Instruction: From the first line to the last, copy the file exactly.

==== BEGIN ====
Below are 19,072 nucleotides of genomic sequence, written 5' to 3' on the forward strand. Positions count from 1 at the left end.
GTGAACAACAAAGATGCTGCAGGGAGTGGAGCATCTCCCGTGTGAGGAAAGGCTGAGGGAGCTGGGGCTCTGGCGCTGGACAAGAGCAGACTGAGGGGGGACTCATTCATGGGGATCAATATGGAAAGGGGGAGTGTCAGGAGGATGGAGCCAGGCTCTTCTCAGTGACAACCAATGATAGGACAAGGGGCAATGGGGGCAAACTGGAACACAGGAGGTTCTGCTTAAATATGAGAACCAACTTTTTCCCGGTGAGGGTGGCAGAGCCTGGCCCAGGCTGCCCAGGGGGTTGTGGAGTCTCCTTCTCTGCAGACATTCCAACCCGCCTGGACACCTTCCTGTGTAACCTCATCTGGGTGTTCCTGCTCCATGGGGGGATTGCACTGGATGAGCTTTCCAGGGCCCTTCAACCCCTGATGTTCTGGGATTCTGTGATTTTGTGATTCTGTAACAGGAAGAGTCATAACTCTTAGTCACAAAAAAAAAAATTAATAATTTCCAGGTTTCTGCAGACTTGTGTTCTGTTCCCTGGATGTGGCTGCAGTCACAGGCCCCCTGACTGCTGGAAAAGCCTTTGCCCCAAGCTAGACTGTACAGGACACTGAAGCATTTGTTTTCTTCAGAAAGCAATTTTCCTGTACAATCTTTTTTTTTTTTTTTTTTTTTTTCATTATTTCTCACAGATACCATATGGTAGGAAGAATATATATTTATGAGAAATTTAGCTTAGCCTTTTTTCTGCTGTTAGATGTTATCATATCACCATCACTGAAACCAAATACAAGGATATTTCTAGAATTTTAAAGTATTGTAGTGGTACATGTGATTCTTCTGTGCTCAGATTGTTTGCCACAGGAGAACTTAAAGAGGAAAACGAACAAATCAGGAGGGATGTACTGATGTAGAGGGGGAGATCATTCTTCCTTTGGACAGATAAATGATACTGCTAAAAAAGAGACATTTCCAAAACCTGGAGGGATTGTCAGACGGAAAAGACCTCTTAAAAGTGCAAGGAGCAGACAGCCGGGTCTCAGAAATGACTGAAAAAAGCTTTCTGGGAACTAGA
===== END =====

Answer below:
Below are 19,072 nucleotides of genomic sequence, written 5' to 3' on the forward strand. Positions count from 1 at the left end.
GTGAACAACAAAGATGCTGCAGGGAGTGGAGCATCTCCCGTGTGAGGAAAGGCTGAGGGAGCTGGGGCTCTGGCGCTGGACAAGAGCAGACTGAGGGGGGACTCATTCATGGGGATCAATATGGAAAGGGGGAGTGTCAGGAGGATGGAGCCAGGCTCTTCTCAGTGACAACCAATGATAGGACAAGGGGCAATGGGGGCAAACTGGAACACAGGAGGTTCTGCTTAAATATGAGAACCAACTTTTTCCCGGTGAGGGTGGCAGAGCCTGGCCCAGGCTGCCCAGGGGGTTGTGGAGTCTCCTTCTCTGCAGACATTCCAACCCGCCTGGACACCTTCCTGTGTAACCTCATCTGGGTGTTCCTGCTCCATGGGGGGATTGCACTGGATGAGCTTTCCAGGGCCCTTCAACCCCTGATGTTCTGGGATTCTGTGATTTTGTGATTCTGTAACAGGAAGAGTCATAACTCTTAGTCACAAAAAAAAAAATTAATAATTTCCAGGTTTCTGCAGACTTGTGTTCTGTTCCCTGGATGTGGCTGCAGTCACAGGCCCCCTGACTGCTGGAAAAGCCTTTGCCCCAAGCTAGACTGTACAGGACACTGAAGCATTTGTTTTCTTCAGAAAGCAATTTTCCTGTACAATCTTTTTTTTTTTTTTTTTTTTTTTCATTATTTCTCACAGATACCATATGGTAGGAAGAATATATATTTATGAGAAATTTAGCTTAGCCTTTTTTCTGCTGTTAGATGTTATCATATCACCATCACTGAAACCAAATACAAGGATATTTCTAGAATTTTAAAGTATTGTAGTGGTACATGTGATTCTTCTGTGCTCAGATTGTTTGCCACAGGAGAACTTAAAGAGGAAAACGAACAAATCAGGAGGGATGTACTGATGTAGAGGGGGAGATCATTCTTCCTTTGGACAGATAAATGATACTGCTAAAAAAGAGACATTTCCAAAACCTGGAGGGATTGTCAGACGGAAAAGACCTCTTAAAAGTGCAAGGAGCAGACAGCCGGGTCTCAGAAATGACTGAAAAAAGCTTTCTGGGAACTAGA